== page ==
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What matters most for Central Banks when Implementing Monetary Policy?

Describe three challenges the ECB faces in the short to medium term, and the Policy instruments they have in place to meet those challenges.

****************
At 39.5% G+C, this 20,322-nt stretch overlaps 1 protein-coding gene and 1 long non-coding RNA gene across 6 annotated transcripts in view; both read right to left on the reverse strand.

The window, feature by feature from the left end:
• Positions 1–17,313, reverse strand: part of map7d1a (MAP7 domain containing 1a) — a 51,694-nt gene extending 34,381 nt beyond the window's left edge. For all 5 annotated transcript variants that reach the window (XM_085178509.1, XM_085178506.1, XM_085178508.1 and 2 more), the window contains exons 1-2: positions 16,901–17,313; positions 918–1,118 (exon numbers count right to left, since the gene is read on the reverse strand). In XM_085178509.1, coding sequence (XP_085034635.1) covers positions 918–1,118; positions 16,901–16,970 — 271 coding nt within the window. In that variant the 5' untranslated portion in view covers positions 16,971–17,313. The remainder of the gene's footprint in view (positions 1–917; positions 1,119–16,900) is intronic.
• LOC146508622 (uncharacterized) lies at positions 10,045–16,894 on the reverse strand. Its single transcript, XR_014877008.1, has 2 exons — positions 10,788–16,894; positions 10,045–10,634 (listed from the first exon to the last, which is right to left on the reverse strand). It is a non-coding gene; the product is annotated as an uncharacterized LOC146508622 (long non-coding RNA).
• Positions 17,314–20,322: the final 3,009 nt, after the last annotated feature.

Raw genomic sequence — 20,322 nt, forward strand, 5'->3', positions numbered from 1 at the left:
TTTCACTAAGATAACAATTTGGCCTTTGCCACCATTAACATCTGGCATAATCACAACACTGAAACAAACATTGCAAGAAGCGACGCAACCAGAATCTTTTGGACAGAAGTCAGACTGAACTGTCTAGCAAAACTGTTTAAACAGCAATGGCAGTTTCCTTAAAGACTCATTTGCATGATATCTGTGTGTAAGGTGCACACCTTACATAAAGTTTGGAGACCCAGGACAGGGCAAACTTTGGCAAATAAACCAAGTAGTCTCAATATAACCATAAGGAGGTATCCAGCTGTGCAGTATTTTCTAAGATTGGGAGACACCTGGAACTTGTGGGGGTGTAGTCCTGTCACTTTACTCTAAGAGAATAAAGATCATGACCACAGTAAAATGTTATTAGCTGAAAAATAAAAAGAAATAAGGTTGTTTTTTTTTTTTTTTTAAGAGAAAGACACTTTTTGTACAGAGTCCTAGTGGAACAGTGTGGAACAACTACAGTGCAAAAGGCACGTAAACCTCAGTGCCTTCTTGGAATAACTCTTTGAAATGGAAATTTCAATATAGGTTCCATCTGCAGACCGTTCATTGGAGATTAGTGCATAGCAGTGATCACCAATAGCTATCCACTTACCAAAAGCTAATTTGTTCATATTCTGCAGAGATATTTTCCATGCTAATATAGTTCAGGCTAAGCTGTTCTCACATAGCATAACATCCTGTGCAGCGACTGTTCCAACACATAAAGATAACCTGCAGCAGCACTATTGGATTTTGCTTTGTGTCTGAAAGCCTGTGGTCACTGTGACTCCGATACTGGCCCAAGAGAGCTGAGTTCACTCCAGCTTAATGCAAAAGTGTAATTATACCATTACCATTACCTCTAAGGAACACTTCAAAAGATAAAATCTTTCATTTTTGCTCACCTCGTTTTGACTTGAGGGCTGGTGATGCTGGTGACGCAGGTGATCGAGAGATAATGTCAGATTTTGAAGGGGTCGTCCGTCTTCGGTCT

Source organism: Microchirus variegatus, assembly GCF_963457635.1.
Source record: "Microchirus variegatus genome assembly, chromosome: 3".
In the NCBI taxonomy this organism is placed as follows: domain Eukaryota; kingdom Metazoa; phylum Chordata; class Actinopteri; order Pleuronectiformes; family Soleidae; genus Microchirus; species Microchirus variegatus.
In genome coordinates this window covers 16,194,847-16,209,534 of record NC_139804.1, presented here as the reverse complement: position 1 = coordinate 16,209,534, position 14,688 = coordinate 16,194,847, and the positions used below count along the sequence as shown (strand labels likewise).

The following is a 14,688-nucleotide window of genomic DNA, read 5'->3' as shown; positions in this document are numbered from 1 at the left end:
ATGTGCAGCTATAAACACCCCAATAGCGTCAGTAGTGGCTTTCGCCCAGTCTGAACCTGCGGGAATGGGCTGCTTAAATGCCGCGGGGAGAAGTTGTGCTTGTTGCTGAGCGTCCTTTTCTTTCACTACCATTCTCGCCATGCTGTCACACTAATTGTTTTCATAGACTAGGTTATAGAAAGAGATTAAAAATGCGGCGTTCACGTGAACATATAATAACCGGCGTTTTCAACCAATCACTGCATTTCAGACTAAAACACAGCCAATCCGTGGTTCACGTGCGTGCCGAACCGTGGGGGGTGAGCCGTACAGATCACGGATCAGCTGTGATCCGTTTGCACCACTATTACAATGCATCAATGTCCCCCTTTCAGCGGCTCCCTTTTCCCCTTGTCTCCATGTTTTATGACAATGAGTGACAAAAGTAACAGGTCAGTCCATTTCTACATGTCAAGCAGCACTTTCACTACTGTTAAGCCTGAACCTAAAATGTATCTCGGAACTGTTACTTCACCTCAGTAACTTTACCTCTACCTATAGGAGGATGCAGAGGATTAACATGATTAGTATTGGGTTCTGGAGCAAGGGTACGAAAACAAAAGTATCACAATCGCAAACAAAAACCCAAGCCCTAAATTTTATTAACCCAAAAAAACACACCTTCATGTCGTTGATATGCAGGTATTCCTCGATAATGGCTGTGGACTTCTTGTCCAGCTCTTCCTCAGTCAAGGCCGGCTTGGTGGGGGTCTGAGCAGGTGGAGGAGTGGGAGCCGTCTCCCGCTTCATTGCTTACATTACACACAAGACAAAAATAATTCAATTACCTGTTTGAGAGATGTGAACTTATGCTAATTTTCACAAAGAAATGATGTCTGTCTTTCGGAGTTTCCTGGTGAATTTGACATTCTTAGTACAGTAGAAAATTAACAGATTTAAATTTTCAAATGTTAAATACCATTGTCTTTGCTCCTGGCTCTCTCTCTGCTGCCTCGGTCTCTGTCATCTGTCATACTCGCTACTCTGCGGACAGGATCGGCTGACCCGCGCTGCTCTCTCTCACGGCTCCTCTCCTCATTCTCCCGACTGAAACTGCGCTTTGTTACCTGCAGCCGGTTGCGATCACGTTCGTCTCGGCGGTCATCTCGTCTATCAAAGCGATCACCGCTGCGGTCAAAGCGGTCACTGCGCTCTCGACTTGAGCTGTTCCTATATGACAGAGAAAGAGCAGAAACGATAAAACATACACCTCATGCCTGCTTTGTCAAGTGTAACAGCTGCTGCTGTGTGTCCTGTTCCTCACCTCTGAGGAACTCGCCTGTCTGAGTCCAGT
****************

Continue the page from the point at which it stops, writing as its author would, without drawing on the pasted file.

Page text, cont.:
Introduction. Central banks play the biggest roles in the financial structure of their respective countries. They are responsible for issuing the nations currencies; they are the governments bank as they manage public debt, government expenditure and accept tax revenues that are collected by the government. The central banks also act as lenders of last resort that is to say if the commercial banks run short of cash due to excessive demand, the central bank will lend cash to the commercial banks to alleviate the shortage. (Spencer and McCarthy 1992). However, the most apparent responsibility of Central Banks is controlling the amount of money in the economy through their monetary policy. Central banks aim for certain inflation rates in the country, if inflation rates are too high, then there is an increase in prices and a decline in the purchasing power of money (currency devaluation). This is not good because it affects the countrys currency exchange rates with other countries and the country finds it hard to compete with other countries in terms of trade as they are always worse off due to having the weaker currency. If the rates are too low then there is deflation and this happens when government investment or even public spending is too low and therefore there is a shortage of money in the economy and this almost always leads to unemployment and eventually a drop in the Gross Domestic Product (GDP) of the country and eventually a drop in economic growth. The central banks therefore, have to try and have the inflation rate projected and almost maintained at an optimum level to avoid extreme inflation or deflation. Their main focus therefore is price stability and this is influenced by inflation rates. When there is deflation, price instability occurs and this may affect the incentives to invest in that particular economy.